The Under Ground Writing Project

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M is for Marketing

Posted by Jenny Maloney on September 3, 2012 at 8:55 AM

During meetings,our group doesn't focus on marketing or platform building - the current call-words of publishing - because we're more about getting our work in the best shape possible. The philosophy is: if our product sucks, what do we have to market?

But, let's face it, there is HUGE focus on numbers in publishing and if we want to be published authors, we should have some marketing ideas tickling in the back of our heads. In a world where it's incredibly difficult to get noticed, editors want to have something along with (read: not instead of) a great product. Mainly, they want numbers: how many blog followers? How many Twitter followers? How many Facbook friends/likes/etc?

 

It's a huge pain in the tush.

 

My friend F.T. Bradley - author of the upcoming book Double Vision - pointed me toward a website called Klout. Prior to that, I'd heard of this website on Rachelle Gardner's blog, when she posted about marketing. Basically, Kout is a website that measures your online influence.

 

If you don't have an online platform, of if you don't have any clue what to do to build one, Klout is a good place to start because it points out when/where/why/how you make an impact online. It is an incredibly useful tool. Once you have a good base and you know where you stand, you can build from there.

 

But here's the thing about marketing and platform building in general - it's about relationships not selling. If people think you're nothing but a pushy salesman, they will hate you. They will hate your product (your book). They will think you have ugly children.

 

For Example:

On my twitter feed - @JennyEMaloney - I get all kinds of tweets from authors that go like this:

"Amazon five star review for BOOK TITLE."

followed by:

"BOOK TITLE available on Kindle for $.99!! Get it now!!"

followed by:

"Review of BOOK TITLE on Goodreads."

and so on.

 

This kind of bombarding is A.) Obnoxious and B.) Ineffective. All it has ever done, for me, is put those books on my Do Not Read pile.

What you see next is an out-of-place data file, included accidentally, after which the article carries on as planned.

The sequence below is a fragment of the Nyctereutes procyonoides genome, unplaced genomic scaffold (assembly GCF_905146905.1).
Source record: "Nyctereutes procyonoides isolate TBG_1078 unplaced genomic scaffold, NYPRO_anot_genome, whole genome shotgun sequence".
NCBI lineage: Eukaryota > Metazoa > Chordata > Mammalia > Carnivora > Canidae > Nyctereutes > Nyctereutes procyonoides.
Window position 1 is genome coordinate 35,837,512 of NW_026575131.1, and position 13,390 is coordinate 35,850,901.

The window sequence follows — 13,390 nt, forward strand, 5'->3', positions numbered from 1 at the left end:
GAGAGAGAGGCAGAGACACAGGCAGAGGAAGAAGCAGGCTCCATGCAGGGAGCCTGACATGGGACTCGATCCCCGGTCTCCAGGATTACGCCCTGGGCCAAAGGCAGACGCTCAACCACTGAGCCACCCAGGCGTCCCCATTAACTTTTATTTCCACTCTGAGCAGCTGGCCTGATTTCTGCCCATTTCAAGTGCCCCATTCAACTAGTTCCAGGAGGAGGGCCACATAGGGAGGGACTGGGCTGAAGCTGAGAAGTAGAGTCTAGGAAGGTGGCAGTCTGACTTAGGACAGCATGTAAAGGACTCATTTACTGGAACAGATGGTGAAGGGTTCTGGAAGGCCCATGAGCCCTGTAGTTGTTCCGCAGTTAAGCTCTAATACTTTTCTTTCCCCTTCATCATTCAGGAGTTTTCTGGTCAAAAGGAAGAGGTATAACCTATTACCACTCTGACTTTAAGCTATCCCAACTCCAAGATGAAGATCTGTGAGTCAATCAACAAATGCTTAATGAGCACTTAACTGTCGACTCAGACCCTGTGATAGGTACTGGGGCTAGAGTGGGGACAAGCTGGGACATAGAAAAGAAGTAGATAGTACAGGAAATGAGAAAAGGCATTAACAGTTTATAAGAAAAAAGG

However, if you make funny jokes, post inspiring quotes that speak to me, and otherwise behave in an engaging, not-jerkish fashion, I'll be more inclined to look at your work. Especially if you put in your Twitter bio that you're the author of BOOK TITLE.

Categories: Klout, Publishing, Rachelle Gardner

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3 Comments

Reply Samuel A Helms
6:04 PM on September 3, 2012 
I try to avoid the jerkish marketing with tweets and the like. One of the strategies I was thinking to market my novel was to start reviewing indie-authors on my site.

I had one reviewer turn me down based on my blurb and I sent one revision of it to her with the line "if you are still not interested, I will leave you alone from now on; you can't blame a new author for trying :) " I think (taking the emoticon as a form of punctuation) that we new authors need to be a bit annoying but know when to back off or take it easy. A huge volume of sales in the first whatever (week? month? year?) is not possible. I am just happy if people read my book and like it (and leave reviews so I know what they thought).
Reply Samuel A Helms
6:06 PM on September 3, 2012 
Oh, I also read that a five star review on Amazon for a new novel and new author is a BAD thing since it likely represents the author's friends and family.
Reply Jenny Maloney
6:56 PM on September 3, 2012 
Samuel A Helms says...
Oh, I also read that a five star review on Amazon for a new novel and new author is a BAD thing since it likely represents the author's friends and family.


The 5-star review has definitely become suspect. Did you see the big mess with John Locke paying a review company for something like 300 5-star reviews in order to get word-of-mouth going on his titles? My jaw hit the ground on that.

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